The Health Benefits of a Good Night’s Sleep

 

Burning the candle at both ends may make you feel efficient, but without a full night’s rest, you may be damaging your body more than you realize. Your immune system recharges while you sleep. People who get a full night of sleep are less likely to suffer a number of illnesses.

The average adult needs 7 to 8 hours of comfortable, undisrupted sleep each night. However, current statistics say that the average adult actually sleeps only about 6.5 hours a night. This trend may be the result of increased work hours, stress, and constant distractions via technology.

These are just some of the health risks associated with lack of sleep:

· Cold and flu. When your body gets worn down from lack of sleep, you are much more likely to catch a cold, flu, or other infection. Start protecting yourself from these ailments by sleeping your full 7 hours, especially during flu season.

· Heart disease. Lack of sleep causes inflammation in your cardiovascular system, which leads to blockages in your blood vessels and arteries. This can result in heart attack or stroke.

· Diabetes. When you are deprived of sleep, your body begins to resist insulin and create the condition that leads to diabetes. Insulin sensitivity increases as lack of sleep decreases; changing your sleep habits can reverse this problem.

· Increased weight. Lack of sleep has been linked to childhood obesity. Adults are affected as well. The hormone leptin reduces hunger, but less is produced when you don’t get enough sleep. You can easily reduce your risk for obesity by starting a healthy sleep schedule and sticking to it.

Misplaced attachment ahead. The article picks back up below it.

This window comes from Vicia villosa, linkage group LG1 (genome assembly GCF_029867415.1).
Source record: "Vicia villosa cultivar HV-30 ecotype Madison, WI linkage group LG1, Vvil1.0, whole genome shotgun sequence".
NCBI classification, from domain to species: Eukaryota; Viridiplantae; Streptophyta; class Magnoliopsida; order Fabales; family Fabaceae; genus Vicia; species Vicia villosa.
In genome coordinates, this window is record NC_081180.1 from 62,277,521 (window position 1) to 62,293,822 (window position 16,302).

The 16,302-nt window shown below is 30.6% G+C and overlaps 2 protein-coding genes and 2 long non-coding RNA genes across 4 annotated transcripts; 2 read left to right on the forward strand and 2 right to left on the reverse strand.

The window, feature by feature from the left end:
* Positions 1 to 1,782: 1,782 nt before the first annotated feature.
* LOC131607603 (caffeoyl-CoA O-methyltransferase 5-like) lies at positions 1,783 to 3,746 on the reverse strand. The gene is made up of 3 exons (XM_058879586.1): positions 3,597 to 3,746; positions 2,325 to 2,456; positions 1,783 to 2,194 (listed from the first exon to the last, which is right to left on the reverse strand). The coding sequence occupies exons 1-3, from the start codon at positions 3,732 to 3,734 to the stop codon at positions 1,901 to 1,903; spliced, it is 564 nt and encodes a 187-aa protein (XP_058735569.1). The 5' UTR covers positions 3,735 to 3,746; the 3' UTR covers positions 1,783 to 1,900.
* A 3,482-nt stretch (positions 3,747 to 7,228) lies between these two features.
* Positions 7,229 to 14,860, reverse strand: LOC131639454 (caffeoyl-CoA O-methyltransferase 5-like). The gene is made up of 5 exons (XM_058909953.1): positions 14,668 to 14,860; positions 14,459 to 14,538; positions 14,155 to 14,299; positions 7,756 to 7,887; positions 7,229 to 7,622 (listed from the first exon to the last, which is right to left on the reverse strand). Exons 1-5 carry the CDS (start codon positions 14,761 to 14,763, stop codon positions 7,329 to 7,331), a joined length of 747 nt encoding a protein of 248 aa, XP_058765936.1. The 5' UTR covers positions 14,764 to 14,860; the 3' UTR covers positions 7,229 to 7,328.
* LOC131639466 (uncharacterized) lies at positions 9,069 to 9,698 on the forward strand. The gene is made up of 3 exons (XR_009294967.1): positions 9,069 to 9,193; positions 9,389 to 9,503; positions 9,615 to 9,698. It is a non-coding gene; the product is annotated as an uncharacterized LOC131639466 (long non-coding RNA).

· Performance and mood. Sleep deprivation can lead to the same unsafe behaviors as being intoxicated. Driving without a full night’s sleep reduces brain function, leading to auto accidents. Your job and daily life will suffer as well. Those who were tested for memory or hand-eye coordination after minimal sleep scored poorly, yet didn’t realize how poorly they had done. Your judgment and sense of self become impaired without enough sleep. Your mood and overall appearance will be improved after a good night’s sleep.

Help your body get more rest. Regular exercise and healthy diet are essential to regulating sleep. Spending time outdoors allows your body to respond to the natural pattern of sunlight and nighttime. Alcohol and some medications will reduce the quality of sleep, so pay attention to those habits. Listen to relaxing music, take a bath, or read a book for a while to establish a calming routine right before bed.

If you have a condition that prevents you from sleeping well, the Sleep Disorders department at St. Petersburg Hospital can help. Our staff can assess your situation and help determine the best course of treatment for you. Visit us online or call Consult-A-Nurse® at 1-888-741-5122 for a physician referral.

Sources:

St. Petersburg General Hospital Health Library

The New York Times

Related Posts:

Sleep Apnea 101

What You Should Know about Heart Health and Obesity

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